Scientific Books

In accordance with its mission to support high level research in Belgium, the University Foundation provides financial support to partially cover the costs of the publication of scientific books which report on research in Belgian research groups.

Because the possible support is restricted to Belgian research groups, the regulations and application procedures are only available in French and in Dutch.

Books subsidized by the University Foundation

What follows is a list of books that were subsidized by the University Foundation since 2013. The titles are ordered by year of publication and by title. An extended list of subsidized books can be found in "Publications archive".

Helena AGAREZ MEDEIROS (Editions Peter Lang, Bruxelles, 2013)

In the preface to La Mort de César (1736), Voltaire claimed to have written a tragedy inspired by Julius Caesar that, while not resembling Shakespeare’s play, was «entirely in the English taste». Such a claim has so far gone virtually unnoticed in scholarly circles, despite its intriguing nature. Furthermore, La Mort de César is commonly referred to as a cornerstone in the European reception of Shakespeare’s drama even though, according to Voltaire, his play was far removed from the barbaric, tasteless and therefore «untranslatable» Julius Caesar.

Laurence VAN NUIJS (Bruxelles : Peter Lang 2012)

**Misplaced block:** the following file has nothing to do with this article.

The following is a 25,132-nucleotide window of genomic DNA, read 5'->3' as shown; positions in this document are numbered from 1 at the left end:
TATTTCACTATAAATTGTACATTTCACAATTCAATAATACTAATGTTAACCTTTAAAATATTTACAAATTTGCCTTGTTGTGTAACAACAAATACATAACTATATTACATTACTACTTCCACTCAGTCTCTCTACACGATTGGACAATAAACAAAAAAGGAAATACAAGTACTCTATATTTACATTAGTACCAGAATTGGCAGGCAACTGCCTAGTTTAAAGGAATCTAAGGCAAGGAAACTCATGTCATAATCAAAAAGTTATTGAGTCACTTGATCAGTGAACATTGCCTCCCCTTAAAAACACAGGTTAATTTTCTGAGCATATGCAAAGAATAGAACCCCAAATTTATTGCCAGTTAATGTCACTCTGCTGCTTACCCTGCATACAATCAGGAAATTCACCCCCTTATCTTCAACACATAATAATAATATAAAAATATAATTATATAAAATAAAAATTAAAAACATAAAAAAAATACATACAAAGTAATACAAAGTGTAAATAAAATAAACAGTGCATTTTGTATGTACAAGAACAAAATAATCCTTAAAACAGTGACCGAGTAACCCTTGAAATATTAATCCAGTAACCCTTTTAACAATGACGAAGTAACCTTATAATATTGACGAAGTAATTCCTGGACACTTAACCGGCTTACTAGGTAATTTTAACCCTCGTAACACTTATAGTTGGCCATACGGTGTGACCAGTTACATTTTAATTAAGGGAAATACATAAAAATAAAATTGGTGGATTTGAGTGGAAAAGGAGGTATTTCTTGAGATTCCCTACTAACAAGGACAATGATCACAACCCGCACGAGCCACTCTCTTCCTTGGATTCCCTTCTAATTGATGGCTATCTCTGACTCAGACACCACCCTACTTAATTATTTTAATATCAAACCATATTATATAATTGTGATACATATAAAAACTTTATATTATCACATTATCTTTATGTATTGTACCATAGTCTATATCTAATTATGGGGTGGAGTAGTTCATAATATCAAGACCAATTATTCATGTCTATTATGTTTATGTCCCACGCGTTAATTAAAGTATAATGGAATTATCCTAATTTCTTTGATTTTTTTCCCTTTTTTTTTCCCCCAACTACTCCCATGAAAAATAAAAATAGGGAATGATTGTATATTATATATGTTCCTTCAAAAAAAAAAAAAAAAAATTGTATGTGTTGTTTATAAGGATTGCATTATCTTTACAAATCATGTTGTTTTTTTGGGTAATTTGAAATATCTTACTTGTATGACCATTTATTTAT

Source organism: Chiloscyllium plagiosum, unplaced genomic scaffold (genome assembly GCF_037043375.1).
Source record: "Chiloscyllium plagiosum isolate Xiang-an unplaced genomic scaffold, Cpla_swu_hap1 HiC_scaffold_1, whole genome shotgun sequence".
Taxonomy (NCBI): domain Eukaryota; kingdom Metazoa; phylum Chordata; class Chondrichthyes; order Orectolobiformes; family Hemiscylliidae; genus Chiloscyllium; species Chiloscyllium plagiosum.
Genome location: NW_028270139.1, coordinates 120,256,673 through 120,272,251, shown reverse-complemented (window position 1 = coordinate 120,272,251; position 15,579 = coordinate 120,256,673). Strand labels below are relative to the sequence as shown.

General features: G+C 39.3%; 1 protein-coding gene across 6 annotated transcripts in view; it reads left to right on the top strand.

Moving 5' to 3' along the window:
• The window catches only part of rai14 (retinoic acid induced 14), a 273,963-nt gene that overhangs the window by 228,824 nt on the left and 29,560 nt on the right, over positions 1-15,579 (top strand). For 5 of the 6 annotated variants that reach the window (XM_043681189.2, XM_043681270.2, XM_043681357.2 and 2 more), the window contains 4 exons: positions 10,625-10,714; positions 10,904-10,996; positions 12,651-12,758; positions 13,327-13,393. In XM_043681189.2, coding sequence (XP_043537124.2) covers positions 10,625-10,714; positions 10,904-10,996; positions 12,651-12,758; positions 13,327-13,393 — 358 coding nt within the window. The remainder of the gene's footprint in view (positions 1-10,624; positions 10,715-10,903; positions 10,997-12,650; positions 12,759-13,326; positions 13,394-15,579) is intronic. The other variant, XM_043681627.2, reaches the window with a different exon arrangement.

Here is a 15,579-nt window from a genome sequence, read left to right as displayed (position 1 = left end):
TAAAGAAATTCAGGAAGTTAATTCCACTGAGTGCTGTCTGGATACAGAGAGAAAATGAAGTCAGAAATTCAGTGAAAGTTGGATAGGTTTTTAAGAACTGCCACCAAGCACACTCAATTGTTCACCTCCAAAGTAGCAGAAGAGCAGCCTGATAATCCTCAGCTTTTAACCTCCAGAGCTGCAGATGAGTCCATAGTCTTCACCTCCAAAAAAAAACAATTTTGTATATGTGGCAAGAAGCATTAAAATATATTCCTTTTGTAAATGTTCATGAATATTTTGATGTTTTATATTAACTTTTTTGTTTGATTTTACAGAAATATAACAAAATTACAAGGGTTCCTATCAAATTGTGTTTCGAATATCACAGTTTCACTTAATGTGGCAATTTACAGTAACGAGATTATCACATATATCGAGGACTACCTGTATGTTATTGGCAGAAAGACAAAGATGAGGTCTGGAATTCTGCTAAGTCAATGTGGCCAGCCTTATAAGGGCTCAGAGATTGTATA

Souvent jugée sectaire et dogmatique, la production culturelle communiste de l’immédiat après-guerre et de la guerre froide n’a que rarement suscité des analyses approfondies, particulièrement dans le contexte belge qu’interroge ce livre. Proposant pour la première fois une analyse systématique de la critique littéraire dans les journaux communistes de l’époque (1944-1956), Laurence van Nuijs examine la conception de la littérature qui s’y développe au quotidien.

SUAREZ-NANI, T., DUBA, W., CARRON, D. & ETZKORN, G. J. (ed.) (Leuven University Press 2010)

The texts edited in this volume deal with angelology and anthropology, and particularly with the nature and the functions of immaterial substances like angels and the human rational soul. Marchia discusses such controversial issues as universal hylomorphism, i.e., whether angels and the rational soul are composed of both matter and form (q. 13), the immortality of the soul (qq. 18-19), and the nature and the object of the intellect and will (qq. 20, 21), as well as the functionality of the angelic intellect - whether angels understand through discursive reasoning (q.